While on a Navajo Indian reservation in Kayenta, Ariz., working as a staff psychiatrist for the Indian Health Service (IHS), Lori Raney, M.D., discovered a love for the American West and a knack for working as a team member with primary care physicians.
“The Indian Health Service is a self-contained system with mental health, primary care, dental care, and vision care working together,” Raney said. “I was the only psychiatrist, and every morning I was expected to meet with the rest of the physicians—we all showed up regardless of discipline.”
That was in the mid-1990s. Raney had completed a residency program known for traditional psychodynamic training at Sheppard Pratt Hospital in Baltimore when a fellow trainee who had taken a position with the IHS called his colleagues in the East with word that there were jobs available in a ruggedly beautiful landscape.
“Several of us went out there together, and I fell in love with the West,” she recalled. After two years as director of the Counseling Services Department at Kayenta, Raney took a position as clinical director for the entire ambulatory care clinic, also on the Navajo reservation—the first psychiatrist to hold that position. “For five years I supervised all the primary care doctors and got a lot of practice in running a primary care clinic,” she said. “It’s the foundation of my interest in merging mental health and primary care.”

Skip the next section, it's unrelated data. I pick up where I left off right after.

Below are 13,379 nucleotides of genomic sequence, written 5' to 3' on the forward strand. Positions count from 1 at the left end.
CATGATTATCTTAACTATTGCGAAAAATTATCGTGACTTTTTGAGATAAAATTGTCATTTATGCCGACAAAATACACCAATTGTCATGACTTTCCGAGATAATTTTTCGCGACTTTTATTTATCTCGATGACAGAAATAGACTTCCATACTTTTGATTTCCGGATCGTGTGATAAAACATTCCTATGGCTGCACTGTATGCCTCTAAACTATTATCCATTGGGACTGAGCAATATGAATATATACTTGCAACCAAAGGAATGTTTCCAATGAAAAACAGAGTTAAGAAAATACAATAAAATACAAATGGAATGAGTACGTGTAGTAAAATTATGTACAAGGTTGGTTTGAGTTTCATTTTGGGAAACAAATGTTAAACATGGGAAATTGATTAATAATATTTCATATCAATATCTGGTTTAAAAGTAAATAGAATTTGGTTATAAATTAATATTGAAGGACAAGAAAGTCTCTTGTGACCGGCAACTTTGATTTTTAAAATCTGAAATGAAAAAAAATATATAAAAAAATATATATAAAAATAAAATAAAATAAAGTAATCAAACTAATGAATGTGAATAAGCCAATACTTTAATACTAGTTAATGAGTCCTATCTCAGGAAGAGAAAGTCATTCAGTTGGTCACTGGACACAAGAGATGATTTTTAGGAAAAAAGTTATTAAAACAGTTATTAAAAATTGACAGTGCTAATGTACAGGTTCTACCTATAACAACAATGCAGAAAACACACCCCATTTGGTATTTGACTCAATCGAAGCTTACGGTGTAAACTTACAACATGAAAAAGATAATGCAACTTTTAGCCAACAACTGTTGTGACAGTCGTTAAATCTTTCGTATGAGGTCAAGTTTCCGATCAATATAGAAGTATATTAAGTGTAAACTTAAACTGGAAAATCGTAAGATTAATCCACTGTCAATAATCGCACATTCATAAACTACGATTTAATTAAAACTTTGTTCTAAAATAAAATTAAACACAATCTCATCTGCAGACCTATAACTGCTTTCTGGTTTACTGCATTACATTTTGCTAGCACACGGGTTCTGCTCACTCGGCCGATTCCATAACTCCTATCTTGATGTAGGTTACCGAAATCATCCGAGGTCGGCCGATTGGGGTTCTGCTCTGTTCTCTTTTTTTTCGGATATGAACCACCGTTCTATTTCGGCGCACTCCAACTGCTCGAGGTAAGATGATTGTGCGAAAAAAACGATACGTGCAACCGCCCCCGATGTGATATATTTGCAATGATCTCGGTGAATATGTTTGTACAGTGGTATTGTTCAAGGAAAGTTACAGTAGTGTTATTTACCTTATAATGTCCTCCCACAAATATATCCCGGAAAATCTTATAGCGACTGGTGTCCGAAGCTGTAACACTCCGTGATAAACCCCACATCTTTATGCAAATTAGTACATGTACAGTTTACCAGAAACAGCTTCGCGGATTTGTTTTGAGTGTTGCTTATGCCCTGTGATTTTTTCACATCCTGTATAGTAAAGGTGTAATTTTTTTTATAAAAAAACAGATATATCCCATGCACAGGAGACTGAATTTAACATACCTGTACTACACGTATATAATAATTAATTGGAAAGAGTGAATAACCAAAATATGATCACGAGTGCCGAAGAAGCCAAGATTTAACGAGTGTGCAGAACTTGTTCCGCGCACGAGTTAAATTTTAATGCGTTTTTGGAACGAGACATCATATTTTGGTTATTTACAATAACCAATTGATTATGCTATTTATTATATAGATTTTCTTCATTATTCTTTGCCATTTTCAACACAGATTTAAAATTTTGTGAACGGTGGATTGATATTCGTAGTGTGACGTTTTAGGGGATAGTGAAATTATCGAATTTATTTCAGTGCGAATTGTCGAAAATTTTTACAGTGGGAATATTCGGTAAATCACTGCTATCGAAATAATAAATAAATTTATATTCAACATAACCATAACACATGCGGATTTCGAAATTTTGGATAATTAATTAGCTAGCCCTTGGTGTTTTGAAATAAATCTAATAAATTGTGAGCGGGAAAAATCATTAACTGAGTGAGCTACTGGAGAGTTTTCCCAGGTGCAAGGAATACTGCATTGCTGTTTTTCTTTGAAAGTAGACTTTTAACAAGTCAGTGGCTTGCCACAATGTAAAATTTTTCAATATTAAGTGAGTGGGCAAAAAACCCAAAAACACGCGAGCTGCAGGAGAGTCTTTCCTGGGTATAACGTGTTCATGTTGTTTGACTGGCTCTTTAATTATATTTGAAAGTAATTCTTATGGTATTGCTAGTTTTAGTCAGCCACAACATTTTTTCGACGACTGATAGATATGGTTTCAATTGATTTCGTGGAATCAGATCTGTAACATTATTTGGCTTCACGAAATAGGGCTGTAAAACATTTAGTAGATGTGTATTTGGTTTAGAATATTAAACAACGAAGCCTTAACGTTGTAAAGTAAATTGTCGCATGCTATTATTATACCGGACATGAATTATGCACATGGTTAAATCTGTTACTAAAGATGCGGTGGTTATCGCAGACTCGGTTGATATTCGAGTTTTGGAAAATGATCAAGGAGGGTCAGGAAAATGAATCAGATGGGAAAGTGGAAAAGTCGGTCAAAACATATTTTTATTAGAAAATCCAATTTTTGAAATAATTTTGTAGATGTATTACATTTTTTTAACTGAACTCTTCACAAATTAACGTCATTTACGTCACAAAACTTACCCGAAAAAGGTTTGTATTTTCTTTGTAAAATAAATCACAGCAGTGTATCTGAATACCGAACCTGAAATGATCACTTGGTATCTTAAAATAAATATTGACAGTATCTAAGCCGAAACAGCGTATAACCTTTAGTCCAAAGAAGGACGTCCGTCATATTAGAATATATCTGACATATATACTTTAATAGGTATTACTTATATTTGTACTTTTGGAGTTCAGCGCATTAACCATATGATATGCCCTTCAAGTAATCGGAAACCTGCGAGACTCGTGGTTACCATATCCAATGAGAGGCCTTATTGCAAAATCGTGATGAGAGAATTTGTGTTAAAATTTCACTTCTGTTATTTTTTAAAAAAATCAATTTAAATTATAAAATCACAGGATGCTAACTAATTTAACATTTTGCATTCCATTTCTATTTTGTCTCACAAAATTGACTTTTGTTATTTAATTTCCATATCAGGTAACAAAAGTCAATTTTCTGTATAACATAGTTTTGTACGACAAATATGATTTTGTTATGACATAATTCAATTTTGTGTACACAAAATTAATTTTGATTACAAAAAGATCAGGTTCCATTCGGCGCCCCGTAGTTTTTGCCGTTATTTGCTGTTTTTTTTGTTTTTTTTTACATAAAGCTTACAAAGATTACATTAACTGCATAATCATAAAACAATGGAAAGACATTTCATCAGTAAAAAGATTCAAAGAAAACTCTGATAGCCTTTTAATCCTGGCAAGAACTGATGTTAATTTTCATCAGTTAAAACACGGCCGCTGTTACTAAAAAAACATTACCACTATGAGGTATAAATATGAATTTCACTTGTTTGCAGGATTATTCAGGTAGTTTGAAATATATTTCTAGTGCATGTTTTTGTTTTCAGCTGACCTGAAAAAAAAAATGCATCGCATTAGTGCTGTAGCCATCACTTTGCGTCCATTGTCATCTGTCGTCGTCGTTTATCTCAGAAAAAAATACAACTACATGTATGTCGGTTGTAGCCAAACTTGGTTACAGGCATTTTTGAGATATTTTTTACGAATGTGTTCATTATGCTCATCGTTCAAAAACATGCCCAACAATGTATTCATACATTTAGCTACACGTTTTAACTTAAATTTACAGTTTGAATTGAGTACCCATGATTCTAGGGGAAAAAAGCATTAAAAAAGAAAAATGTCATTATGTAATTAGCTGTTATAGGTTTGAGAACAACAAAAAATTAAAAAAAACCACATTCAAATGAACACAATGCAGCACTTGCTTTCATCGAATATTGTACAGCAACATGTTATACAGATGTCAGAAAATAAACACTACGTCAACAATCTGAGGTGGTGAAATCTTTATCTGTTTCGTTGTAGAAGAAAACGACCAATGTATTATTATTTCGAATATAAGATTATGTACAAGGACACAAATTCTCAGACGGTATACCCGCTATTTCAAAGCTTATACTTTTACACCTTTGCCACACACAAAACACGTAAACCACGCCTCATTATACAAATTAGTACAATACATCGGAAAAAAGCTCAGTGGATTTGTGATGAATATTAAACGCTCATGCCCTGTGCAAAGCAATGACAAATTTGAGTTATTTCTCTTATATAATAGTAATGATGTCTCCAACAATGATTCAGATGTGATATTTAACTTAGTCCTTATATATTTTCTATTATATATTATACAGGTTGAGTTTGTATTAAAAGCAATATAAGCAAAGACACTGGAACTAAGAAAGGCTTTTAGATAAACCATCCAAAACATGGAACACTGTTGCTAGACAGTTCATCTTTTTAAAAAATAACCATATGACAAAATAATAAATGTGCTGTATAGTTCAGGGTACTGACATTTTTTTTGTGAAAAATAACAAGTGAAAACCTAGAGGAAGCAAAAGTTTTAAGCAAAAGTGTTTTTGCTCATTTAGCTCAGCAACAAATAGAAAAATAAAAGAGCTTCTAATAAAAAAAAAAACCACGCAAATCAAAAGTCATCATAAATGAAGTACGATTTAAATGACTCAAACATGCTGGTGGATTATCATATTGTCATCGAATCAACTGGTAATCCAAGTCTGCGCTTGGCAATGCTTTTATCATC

Lori Raney, M.D., urges psychiatrists to look to their own community health centers and hospitals for ways in which they can contribute their expertise to the care of patients in primary care and those with chronic medical conditions.
Lori Raney, M.D.
Today, Raney is one of the leaders within psychiatry of the movement toward collaborative care and is chair of the APA Work Group on Integrated Care. The names—integrated care, collaborative care—are used interchangeably, but in fact denote different models of care.
A true collaborative-care model is different from simply co-locating a psychiatrist in a primary care clinic, which is what is usually meant by integration. “What makes collaborative care unique is that a team of clinicians from different disciplines, including psychiatry, work together, screening patients, tracking their progress, and making sure they improve over time,” Raney explained. “The psychiatrist works closely with a care manager on a consultative basis for a caseload of patients and is readily and immediately available to primary care physicians in a way psychiatry has never traditionally been.”
Following her experience in the IHS, Raney moved to Durango, Colo., where she started a family and began working for the next 13 years as medical director of a community mental health center for Axis Health System.
It was in 2006, she said, that the leadership of Axis became very interested in the then-nascent integrated-care movement. The catalyst was a widely disseminated finding that individuals with severe mental illness were dying on average 25 years earlier than the general population.
“That was a wake-up call that got the attention of a lot of mental health centers,” Raney said. It demonstrates the shared and mutually reinforcing interests—of both the primary care and mental health sectors—that is driving the integration of the two. Just as psychiatrists have an opportunity to assist in the management of depressive and anxiety disorders among patients in primary care settings (and among those with multiple, chronic medical conditions), so the mental health sector needs to incorporate the skills and expertise of primary care to monitor, manage, and treat metabolic disease and other chronic medical conditions among the population with severe and persistent mental illness.